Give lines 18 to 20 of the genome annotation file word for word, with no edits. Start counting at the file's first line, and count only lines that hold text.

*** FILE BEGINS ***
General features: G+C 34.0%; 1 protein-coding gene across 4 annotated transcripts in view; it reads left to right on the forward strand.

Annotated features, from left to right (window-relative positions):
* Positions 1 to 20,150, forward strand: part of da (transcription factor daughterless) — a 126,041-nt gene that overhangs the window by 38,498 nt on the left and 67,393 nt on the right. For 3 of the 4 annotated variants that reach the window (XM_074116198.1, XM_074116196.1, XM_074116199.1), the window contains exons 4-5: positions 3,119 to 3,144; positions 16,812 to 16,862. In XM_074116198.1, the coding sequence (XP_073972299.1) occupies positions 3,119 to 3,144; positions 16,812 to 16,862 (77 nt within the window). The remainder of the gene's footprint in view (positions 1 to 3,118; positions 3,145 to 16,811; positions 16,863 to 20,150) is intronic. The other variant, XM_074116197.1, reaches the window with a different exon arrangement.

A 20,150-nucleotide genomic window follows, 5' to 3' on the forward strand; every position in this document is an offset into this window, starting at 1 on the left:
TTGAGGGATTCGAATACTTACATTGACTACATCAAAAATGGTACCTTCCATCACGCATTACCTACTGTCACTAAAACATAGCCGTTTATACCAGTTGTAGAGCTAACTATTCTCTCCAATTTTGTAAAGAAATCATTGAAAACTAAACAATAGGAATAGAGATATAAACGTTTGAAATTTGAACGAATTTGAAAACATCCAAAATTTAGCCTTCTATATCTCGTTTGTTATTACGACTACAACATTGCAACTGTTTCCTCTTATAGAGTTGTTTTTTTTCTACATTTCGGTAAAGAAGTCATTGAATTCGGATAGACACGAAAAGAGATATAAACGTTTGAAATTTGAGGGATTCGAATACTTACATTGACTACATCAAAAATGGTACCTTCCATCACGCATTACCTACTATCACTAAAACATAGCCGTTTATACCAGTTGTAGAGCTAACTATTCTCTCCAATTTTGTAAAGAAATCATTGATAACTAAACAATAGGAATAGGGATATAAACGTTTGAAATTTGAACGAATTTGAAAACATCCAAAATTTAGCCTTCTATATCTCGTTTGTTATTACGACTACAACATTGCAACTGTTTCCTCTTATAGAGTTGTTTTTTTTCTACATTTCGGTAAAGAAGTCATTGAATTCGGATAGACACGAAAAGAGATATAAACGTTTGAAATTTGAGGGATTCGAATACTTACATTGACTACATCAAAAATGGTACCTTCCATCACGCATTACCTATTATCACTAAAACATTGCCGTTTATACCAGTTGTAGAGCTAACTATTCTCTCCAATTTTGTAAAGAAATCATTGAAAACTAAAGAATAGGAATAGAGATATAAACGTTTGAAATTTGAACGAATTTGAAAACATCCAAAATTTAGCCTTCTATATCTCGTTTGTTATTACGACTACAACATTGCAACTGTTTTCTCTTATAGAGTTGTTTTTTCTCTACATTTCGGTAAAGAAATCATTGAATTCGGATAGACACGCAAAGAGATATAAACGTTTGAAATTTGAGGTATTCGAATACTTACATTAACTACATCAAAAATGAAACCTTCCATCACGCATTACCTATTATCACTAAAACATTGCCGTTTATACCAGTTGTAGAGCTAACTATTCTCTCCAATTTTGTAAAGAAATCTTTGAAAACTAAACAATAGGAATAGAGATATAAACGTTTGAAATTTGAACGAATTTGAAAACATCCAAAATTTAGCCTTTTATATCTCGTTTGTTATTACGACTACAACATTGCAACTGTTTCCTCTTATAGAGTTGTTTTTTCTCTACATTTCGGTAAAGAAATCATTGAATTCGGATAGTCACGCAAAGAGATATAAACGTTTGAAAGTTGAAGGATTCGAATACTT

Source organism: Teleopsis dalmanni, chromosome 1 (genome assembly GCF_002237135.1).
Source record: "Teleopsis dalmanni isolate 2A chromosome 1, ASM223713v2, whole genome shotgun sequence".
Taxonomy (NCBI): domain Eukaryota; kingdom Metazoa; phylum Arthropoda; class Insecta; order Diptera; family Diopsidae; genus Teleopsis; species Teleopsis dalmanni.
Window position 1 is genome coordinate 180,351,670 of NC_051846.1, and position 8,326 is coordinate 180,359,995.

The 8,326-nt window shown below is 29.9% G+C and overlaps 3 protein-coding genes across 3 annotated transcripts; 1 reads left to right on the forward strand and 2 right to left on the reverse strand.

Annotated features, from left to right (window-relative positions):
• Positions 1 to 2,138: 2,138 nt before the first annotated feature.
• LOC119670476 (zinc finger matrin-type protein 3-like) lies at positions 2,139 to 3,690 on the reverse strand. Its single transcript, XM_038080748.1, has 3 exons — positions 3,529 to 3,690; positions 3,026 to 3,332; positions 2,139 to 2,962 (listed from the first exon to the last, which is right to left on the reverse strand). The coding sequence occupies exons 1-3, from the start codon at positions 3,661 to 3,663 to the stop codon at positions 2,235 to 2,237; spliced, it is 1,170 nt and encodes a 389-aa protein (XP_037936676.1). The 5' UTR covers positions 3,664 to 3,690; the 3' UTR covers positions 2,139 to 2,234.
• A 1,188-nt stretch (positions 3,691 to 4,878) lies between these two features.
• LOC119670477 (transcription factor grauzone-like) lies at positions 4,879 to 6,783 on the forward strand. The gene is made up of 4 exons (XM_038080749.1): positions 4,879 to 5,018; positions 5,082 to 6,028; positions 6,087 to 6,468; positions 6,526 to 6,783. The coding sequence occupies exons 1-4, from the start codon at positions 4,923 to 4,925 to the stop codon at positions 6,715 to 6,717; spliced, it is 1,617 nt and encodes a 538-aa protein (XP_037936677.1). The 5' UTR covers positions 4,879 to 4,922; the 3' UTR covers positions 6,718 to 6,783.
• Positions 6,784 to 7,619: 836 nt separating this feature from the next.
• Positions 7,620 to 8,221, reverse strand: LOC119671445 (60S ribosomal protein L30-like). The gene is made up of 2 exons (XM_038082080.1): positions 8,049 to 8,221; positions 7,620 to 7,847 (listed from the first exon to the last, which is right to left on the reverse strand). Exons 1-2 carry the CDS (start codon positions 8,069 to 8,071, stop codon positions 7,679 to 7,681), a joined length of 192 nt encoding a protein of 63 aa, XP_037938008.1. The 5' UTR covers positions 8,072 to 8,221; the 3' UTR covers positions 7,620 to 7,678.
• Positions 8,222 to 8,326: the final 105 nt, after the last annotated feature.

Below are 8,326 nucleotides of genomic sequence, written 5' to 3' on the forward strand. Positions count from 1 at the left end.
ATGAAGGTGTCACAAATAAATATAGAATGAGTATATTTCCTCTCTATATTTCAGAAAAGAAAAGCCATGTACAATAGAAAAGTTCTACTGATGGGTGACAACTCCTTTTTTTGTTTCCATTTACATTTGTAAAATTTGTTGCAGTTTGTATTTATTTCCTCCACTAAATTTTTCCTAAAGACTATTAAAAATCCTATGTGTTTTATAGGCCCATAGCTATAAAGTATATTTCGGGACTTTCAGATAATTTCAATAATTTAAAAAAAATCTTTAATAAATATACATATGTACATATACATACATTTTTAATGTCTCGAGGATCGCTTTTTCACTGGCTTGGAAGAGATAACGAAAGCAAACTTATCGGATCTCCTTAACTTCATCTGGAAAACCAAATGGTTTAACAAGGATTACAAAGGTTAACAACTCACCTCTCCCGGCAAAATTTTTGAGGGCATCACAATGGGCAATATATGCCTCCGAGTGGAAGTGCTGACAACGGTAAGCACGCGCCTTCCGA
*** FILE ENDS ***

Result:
• Positions 8,222 to 8,326: the final 105 nt, after the last annotated feature.

Below are 8,326 nucleotides of genomic sequence, written 5' to 3' on the forward strand. Positions count from 1 at the left end.
ATGAAGGTGTCACAAATAAATATAGAATGAGTATATTTCCTCTCTATATTTCAGAAAAGAAAAGCCATGTACAATAGAAAAGTTCTACTGATGGGTGACAACTCCTTTTTTTGTTTCCATTTACATTTGTAAAATTTGTTGCAGTTTGTATTTATTTCCTCCACTAAATTTTTCCTAAAGACTATTAAAAATCCTATGTGTTTTATAGGCCCATAGCTATAAAGTATATTTCGGGACTTTCAGATAATTTCAATAATTTAAAAAAAATCTTTAATAAATATACATATGTACATATACATACATTTTTAATGTCTCGAGGATCGCTTTTTCACTGGCTTGGAAGAGATAACGAAAGCAAACTTATCGGATCTCCTTAACTTCATCTGGAAAACCAAATGGTTTAACAAGGATTACAAAGGTTAACAACTCACCTCTCCCGGCAAAATTTTTGAGGGCATCACAATGGGCAATATATGCCTCCGAGTGGAAGTGCTGACAACGGTAAGCACGCGCCTTCCGA